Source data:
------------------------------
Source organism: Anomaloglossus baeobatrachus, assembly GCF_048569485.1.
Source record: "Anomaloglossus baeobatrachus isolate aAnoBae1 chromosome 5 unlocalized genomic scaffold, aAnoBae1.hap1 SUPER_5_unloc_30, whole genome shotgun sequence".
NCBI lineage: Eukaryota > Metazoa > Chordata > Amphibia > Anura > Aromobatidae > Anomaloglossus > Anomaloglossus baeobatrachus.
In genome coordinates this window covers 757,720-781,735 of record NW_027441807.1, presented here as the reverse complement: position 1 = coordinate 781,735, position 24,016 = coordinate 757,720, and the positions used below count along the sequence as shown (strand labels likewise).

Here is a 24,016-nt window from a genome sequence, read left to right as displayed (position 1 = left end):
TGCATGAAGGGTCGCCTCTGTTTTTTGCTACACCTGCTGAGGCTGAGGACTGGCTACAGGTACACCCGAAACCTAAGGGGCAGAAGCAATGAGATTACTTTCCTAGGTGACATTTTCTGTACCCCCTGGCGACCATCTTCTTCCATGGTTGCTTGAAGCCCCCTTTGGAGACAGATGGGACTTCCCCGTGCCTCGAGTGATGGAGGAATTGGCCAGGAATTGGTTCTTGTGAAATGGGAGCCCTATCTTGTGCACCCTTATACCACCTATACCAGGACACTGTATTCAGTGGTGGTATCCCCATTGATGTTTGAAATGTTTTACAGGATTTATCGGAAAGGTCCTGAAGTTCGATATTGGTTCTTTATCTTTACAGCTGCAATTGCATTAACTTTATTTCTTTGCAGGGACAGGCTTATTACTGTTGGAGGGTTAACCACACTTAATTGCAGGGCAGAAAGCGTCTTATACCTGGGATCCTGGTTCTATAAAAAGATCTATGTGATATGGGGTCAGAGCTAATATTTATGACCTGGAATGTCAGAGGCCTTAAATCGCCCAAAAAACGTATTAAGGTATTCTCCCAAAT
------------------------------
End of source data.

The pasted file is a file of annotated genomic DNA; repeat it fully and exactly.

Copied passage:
Source organism: Anomaloglossus baeobatrachus, assembly GCF_048569485.1.
Source record: "Anomaloglossus baeobatrachus isolate aAnoBae1 chromosome 5 unlocalized genomic scaffold, aAnoBae1.hap1 SUPER_5_unloc_30, whole genome shotgun sequence".
NCBI lineage: Eukaryota > Metazoa > Chordata > Amphibia > Anura > Aromobatidae > Anomaloglossus > Anomaloglossus baeobatrachus.
In genome coordinates this window covers 757,720-781,735 of record NW_027441807.1, presented here as the reverse complement: position 1 = coordinate 781,735, position 24,016 = coordinate 757,720, and the positions used below count along the sequence as shown (strand labels likewise).

Here is a 24,016-nt window from a genome sequence, read left to right as displayed (position 1 = left end):
TGCATGAAGGGTCGCCTCTGTTTTTTGCTACACCTGCTGAGGCTGAGGACTGGCTACAGGTACACCCGAAACCTAAGGGGCAGAAGCAATGAGATTACTTTCCTAGGTGACATTTTCTGTACCCCCTGGCGACCATCTTCTTCCATGGTTGCTTGAAGCCCCCTTTGGAGACAGATGGGACTTCCCCGTGCCTCGAGTGATGGAGGAATTGGCCAGGAATTGGTTCTTGTGAAATGGGAGCCCTATCTTGTGCACCCTTATACCACCTATACCAGGACACTGTATTCAGTGGTGGTATCCCCATTGATGTTTGAAATGTTTTACAGGATTTATCGGAAAGGTCCTGAAGTTCGATATTGGTTCTTTATCTTTACAGCTGCAATTGCATTAACTTTATTTCTTTGCAGGGACAGGCTTATTACTGTTGGAGGGTTAACCACACTTAATTGCAGGGCAGAAAGCGTCTTATACCTGGGATCCTGGTTCTATAAAAAGATCTATGTGATATGGGGTCAGAGCTAATATTTATGACCTGGAATGTCAGAGGCCTTAAATCGCCCAAAAAACGTATTAAGGTATTCTCCCAAAT